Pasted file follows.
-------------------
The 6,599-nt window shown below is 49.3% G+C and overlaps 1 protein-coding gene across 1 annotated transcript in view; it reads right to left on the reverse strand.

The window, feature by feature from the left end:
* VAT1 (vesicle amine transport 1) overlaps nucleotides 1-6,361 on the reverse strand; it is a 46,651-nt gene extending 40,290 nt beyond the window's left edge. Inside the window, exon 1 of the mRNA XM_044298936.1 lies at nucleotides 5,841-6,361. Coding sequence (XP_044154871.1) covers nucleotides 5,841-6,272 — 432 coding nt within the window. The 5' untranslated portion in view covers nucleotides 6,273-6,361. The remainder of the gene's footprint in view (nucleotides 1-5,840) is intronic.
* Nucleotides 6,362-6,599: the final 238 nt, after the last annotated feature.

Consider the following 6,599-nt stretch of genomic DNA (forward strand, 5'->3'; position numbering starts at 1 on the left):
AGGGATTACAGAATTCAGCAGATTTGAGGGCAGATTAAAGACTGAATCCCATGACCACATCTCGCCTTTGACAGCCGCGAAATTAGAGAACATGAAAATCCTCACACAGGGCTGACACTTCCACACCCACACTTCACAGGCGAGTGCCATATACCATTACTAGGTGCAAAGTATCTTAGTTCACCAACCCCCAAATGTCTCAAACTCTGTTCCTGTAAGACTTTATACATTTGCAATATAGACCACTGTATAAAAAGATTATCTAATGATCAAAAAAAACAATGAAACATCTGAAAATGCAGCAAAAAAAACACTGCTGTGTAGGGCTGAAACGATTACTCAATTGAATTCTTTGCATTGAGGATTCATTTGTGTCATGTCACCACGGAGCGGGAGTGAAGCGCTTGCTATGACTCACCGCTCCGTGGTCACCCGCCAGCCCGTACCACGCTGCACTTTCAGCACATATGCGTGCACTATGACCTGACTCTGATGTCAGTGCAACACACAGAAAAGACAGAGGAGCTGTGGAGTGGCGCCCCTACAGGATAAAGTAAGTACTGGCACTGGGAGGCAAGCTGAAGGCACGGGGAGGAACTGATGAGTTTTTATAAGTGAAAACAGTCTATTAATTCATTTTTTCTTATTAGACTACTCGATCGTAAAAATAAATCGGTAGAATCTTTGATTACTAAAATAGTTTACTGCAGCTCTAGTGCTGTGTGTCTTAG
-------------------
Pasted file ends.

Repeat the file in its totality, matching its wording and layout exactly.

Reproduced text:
The 6,599-nt window shown below is 49.3% G+C and overlaps 1 protein-coding gene across 1 annotated transcript in view; it reads right to left on the reverse strand.

The window, feature by feature from the left end:
* VAT1 (vesicle amine transport 1) overlaps nucleotides 1-6,361 on the reverse strand; it is a 46,651-nt gene extending 40,290 nt beyond the window's left edge. Inside the window, exon 1 of the mRNA XM_044298936.1 lies at nucleotides 5,841-6,361. Coding sequence (XP_044154871.1) covers nucleotides 5,841-6,272 — 432 coding nt within the window. The 5' untranslated portion in view covers nucleotides 6,273-6,361. The remainder of the gene's footprint in view (nucleotides 1-5,840) is intronic.
* Nucleotides 6,362-6,599: the final 238 nt, after the last annotated feature.

Consider the following 6,599-nt stretch of genomic DNA (forward strand, 5'->3'; position numbering starts at 1 on the left):
AGGGATTACAGAATTCAGCAGATTTGAGGGCAGATTAAAGACTGAATCCCATGACCACATCTCGCCTTTGACAGCCGCGAAATTAGAGAACATGAAAATCCTCACACAGGGCTGACACTTCCACACCCACACTTCACAGGCGAGTGCCATATACCATTACTAGGTGCAAAGTATCTTAGTTCACCAACCCCCAAATGTCTCAAACTCTGTTCCTGTAAGACTTTATACATTTGCAATATAGACCACTGTATAAAAAGATTATCTAATGATCAAAAAAAACAATGAAACATCTGAAAATGCAGCAAAAAAAACACTGCTGTGTAGGGCTGAAACGATTACTCAATTGAATTCTTTGCATTGAGGATTCATTTGTGTCATGTCACCACGGAGCGGGAGTGAAGCGCTTGCTATGACTCACCGCTCCGTGGTCACCCGCCAGCCCGTACCACGCTGCACTTTCAGCACATATGCGTGCACTATGACCTGACTCTGATGTCAGTGCAACACACAGAAAAGACAGAGGAGCTGTGGAGTGGCGCCCCTACAGGATAAAGTAAGTACTGGCACTGGGAGGCAAGCTGAAGGCACGGGGAGGAACTGATGAGTTTTTATAAGTGAAAACAGTCTATTAATTCATTTTTTCTTATTAGACTACTCGATCGTAAAAATAAATCGGTAGAATCTTTGATTACTAAAATAGTTTACTGCAGCTCTAGTGCTGTGTGTCTTAG